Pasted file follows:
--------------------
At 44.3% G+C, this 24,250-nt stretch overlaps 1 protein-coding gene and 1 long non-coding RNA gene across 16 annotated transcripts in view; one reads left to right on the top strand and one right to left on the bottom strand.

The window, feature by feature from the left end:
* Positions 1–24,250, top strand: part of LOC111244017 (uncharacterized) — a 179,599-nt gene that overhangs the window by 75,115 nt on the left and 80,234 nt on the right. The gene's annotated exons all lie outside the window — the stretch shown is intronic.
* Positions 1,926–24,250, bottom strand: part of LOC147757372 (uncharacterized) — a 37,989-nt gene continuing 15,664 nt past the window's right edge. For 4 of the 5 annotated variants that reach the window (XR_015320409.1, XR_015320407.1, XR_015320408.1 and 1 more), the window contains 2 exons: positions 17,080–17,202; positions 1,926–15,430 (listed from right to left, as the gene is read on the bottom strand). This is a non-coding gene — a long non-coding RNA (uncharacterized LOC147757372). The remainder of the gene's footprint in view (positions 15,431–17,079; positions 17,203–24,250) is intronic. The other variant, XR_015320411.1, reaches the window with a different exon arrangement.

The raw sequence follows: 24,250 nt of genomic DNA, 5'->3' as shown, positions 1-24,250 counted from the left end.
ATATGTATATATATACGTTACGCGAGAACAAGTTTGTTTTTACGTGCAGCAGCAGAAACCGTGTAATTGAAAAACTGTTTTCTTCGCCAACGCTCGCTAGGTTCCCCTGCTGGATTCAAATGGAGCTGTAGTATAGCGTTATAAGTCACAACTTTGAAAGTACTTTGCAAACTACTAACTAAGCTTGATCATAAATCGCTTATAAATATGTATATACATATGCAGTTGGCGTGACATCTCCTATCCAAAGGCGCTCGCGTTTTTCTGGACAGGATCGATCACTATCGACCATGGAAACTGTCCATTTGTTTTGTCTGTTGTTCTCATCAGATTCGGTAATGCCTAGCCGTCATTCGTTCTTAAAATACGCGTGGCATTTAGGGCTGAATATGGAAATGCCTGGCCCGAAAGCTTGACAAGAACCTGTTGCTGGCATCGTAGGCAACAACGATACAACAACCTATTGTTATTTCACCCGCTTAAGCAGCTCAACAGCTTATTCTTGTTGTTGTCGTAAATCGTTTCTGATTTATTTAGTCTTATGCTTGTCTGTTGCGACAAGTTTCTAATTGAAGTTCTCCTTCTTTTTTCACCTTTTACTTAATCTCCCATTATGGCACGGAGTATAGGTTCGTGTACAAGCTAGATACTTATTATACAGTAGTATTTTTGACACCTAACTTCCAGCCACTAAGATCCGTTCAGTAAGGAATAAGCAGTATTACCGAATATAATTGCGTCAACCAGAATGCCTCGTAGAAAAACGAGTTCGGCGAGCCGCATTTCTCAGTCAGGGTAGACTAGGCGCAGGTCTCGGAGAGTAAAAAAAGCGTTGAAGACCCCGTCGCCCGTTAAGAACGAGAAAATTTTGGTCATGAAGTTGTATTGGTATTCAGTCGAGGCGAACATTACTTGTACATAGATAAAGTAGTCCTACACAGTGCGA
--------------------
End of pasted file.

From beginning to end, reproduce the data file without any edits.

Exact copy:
At 44.3% G+C, this 24,250-nt stretch overlaps 1 protein-coding gene and 1 long non-coding RNA gene across 16 annotated transcripts in view; one reads left to right on the top strand and one right to left on the bottom strand.

The window, feature by feature from the left end:
* Positions 1–24,250, top strand: part of LOC111244017 (uncharacterized) — a 179,599-nt gene that overhangs the window by 75,115 nt on the left and 80,234 nt on the right. The gene's annotated exons all lie outside the window — the stretch shown is intronic.
* Positions 1,926–24,250, bottom strand: part of LOC147757372 (uncharacterized) — a 37,989-nt gene continuing 15,664 nt past the window's right edge. For 4 of the 5 annotated variants that reach the window (XR_015320409.1, XR_015320407.1, XR_015320408.1 and 1 more), the window contains 2 exons: positions 17,080–17,202; positions 1,926–15,430 (listed from right to left, as the gene is read on the bottom strand). This is a non-coding gene — a long non-coding RNA (uncharacterized LOC147757372). The remainder of the gene's footprint in view (positions 15,431–17,079; positions 17,203–24,250) is intronic. The other variant, XR_015320411.1, reaches the window with a different exon arrangement.

The raw sequence follows: 24,250 nt of genomic DNA, 5'->3' as shown, positions 1-24,250 counted from the left end.
ATATGTATATATATACGTTACGCGAGAACAAGTTTGTTTTTACGTGCAGCAGCAGAAACCGTGTAATTGAAAAACTGTTTTCTTCGCCAACGCTCGCTAGGTTCCCCTGCTGGATTCAAATGGAGCTGTAGTATAGCGTTATAAGTCACAACTTTGAAAGTACTTTGCAAACTACTAACTAAGCTTGATCATAAATCGCTTATAAATATGTATATACATATGCAGTTGGCGTGACATCTCCTATCCAAAGGCGCTCGCGTTTTTCTGGACAGGATCGATCACTATCGACCATGGAAACTGTCCATTTGTTTTGTCTGTTGTTCTCATCAGATTCGGTAATGCCTAGCCGTCATTCGTTCTTAAAATACGCGTGGCATTTAGGGCTGAATATGGAAATGCCTGGCCCGAAAGCTTGACAAGAACCTGTTGCTGGCATCGTAGGCAACAACGATACAACAACCTATTGTTATTTCACCCGCTTAAGCAGCTCAACAGCTTATTCTTGTTGTTGTCGTAAATCGTTTCTGATTTATTTAGTCTTATGCTTGTCTGTTGCGACAAGTTTCTAATTGAAGTTCTCCTTCTTTTTTCACCTTTTACTTAATCTCCCATTATGGCACGGAGTATAGGTTCGTGTACAAGCTAGATACTTATTATACAGTAGTATTTTTGACACCTAACTTCCAGCCACTAAGATCCGTTCAGTAAGGAATAAGCAGTATTACCGAATATAATTGCGTCAACCAGAATGCCTCGTAGAAAAACGAGTTCGGCGAGCCGCATTTCTCAGTCAGGGTAGACTAGGCGCAGGTCTCGGAGAGTAAAAAAAGCGTTGAAGACCCCGTCGCCCGTTAAGAACGAGAAAATTTTGGTCATGAAGTTGTATTGGTATTCAGTCGAGGCGAACATTACTTGTACATAGATAAAGTAGTCCTACACAGTGCGA